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Morning Poll: In retrospect, did APS make the right call in closing classrooms for a year?

Arlington Public Schools headquarters lobby (staff photo)

There are rising regrets about the extended closure of public schools as a result of Covid, the Associated Press reports.

A lengthy article published by the newswire this morning discusses the wide-ranging impacts of pandemic-era learning loss and the inefficacy of “Zoom school.”

From the AP:

But her daughter became depressed and stopped doing school work or paying attention to online classes. The former honor-roll student failed nearly all of her eighth grade courses.

“She’s behind,” said Kargbo, whose daughter is now in tenth grade. “It didn’t work at all. Knowing what I know now, I would say they should have put them in school.”

Preliminary test scores around the country confirm what Kargbo witnessed: The longer many students studied remotely, the less they learned. Some educators and parents are questioning decisions in cities from Boston to Chicago to Los Angeles to remain online long after clear evidence emerged that schools weren’t COVID-19 super-spreaders — and months after life-saving adult vaccines became widely available.

There are fears for the futures of students who don’t catch up. They run the risk of never learning to read, long a precursor for dropping out of school. They might never master simple algebra, putting science and tech fields out of reach. The pandemic decline in college attendance could continue to accelerate, crippling the U.S. economy.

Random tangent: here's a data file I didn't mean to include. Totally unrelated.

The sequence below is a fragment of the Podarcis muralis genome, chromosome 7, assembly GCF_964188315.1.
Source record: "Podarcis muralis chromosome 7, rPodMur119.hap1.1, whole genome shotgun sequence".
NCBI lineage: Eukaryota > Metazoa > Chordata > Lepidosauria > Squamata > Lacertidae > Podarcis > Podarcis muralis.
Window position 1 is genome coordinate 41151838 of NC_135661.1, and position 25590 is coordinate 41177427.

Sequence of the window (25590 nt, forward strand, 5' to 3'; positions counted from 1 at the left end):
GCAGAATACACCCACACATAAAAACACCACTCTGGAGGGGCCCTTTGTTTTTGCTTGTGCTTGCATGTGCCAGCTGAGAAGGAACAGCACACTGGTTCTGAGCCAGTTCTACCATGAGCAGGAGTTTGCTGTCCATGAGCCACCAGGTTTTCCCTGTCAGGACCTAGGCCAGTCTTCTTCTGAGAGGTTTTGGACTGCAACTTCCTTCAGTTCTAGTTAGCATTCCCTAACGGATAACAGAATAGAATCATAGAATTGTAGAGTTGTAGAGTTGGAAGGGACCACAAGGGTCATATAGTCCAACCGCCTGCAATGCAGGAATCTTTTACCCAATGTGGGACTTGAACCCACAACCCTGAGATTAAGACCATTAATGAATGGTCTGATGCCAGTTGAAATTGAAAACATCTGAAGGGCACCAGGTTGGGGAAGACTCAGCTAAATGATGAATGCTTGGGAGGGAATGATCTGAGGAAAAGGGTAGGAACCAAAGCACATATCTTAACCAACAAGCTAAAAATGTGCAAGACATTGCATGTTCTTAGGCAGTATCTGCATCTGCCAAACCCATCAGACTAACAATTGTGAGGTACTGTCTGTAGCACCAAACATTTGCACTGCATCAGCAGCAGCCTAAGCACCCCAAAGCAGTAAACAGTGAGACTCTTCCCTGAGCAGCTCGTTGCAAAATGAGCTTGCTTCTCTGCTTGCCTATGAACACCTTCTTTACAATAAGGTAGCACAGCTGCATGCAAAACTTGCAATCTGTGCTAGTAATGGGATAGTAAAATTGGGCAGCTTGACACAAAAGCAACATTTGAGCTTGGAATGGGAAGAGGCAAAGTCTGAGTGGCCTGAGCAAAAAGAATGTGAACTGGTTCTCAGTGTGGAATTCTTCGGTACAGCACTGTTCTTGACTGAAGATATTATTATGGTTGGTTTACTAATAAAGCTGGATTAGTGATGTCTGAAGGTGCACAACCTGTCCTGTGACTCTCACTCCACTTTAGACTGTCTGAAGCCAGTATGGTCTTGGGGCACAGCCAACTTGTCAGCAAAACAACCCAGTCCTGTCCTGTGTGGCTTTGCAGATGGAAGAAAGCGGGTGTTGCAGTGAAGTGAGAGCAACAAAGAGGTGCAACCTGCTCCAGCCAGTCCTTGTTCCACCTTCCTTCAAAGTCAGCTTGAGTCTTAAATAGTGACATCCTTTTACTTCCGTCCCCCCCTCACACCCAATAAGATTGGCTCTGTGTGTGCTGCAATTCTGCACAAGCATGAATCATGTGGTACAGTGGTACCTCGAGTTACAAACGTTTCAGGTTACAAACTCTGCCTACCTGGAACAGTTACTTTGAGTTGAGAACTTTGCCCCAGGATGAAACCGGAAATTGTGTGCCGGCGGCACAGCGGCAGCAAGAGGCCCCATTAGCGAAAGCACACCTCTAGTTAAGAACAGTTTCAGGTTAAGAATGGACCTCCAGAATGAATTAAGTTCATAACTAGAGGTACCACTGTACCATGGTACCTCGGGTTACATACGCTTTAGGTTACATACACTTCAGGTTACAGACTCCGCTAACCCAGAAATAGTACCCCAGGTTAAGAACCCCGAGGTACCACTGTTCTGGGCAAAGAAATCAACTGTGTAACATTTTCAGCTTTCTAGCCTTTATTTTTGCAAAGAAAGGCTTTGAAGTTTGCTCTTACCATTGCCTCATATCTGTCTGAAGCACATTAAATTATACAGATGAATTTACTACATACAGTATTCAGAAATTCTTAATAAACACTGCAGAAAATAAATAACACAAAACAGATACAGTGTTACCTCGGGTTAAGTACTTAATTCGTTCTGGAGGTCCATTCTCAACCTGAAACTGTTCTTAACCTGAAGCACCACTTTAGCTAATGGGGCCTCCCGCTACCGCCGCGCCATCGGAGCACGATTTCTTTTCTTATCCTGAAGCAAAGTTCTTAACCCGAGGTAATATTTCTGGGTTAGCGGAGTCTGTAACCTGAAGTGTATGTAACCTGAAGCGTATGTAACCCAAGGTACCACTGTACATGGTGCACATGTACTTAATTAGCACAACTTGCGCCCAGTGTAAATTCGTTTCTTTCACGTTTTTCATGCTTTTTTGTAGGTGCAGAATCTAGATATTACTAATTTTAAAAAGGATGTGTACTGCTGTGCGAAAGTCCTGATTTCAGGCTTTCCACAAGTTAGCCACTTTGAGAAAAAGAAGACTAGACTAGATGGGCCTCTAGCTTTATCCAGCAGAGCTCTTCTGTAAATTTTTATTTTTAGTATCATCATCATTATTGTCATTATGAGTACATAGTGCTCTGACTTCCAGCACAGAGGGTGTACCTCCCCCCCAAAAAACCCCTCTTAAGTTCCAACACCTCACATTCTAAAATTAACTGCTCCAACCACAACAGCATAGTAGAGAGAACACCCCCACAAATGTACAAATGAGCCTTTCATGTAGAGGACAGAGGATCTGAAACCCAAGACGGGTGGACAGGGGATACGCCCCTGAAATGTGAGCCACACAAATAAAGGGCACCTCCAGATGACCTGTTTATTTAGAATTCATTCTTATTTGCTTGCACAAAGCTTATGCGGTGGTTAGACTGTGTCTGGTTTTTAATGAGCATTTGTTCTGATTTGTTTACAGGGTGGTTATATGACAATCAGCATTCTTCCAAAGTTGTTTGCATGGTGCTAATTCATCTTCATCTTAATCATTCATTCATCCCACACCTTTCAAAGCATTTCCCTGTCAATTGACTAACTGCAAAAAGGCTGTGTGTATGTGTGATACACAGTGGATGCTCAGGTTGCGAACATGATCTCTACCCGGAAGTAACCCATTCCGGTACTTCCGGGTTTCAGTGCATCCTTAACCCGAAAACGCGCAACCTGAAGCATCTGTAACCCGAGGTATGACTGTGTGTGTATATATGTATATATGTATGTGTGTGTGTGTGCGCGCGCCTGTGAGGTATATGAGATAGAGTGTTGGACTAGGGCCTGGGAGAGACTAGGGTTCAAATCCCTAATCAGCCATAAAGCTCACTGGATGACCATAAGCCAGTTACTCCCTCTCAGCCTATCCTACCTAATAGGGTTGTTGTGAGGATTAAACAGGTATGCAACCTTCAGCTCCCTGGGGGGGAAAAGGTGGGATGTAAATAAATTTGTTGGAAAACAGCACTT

Arlington Public Schools closed in March 2020 at the outset of the pandemic and did not start to reopen, on a two-day-a-week hybrid basis, until March 2021 when mandated by the state and Gov. Ralph Northam (D). During that time, dueling Arlington parent groups formed to alternately push for and urge caution about a return to classrooms.

Most Arlington private schools resumed some degree of in-person learning in the fall of 2020. The Sun Gazette reported this week that APS enrollment is still below pre-pandemic levels; many public schools in the wealthier parts of northern Arlington in particular saw enrollment drop as parents sent students to private schools.

While APS opened classrooms sooner than many school districts in California, for instance, it took awhile to even get most students back in classrooms part time, with the School Board pushing the superintendent later in March 2021 to accelerate the return.

APS finally reverted back to full-time, in-person learning in the fall of 2021 and stuck with it through the Omicron surge that winter. A small minority of students and parents opted for a new full-time virtual learning option, which ended up being beset by problems.

Given what we know now about the health impacts of Covid and about pandemic-era learning loss, do you think — with the benefit of hindsight — APS should have resumed in-person school sooner than it did?

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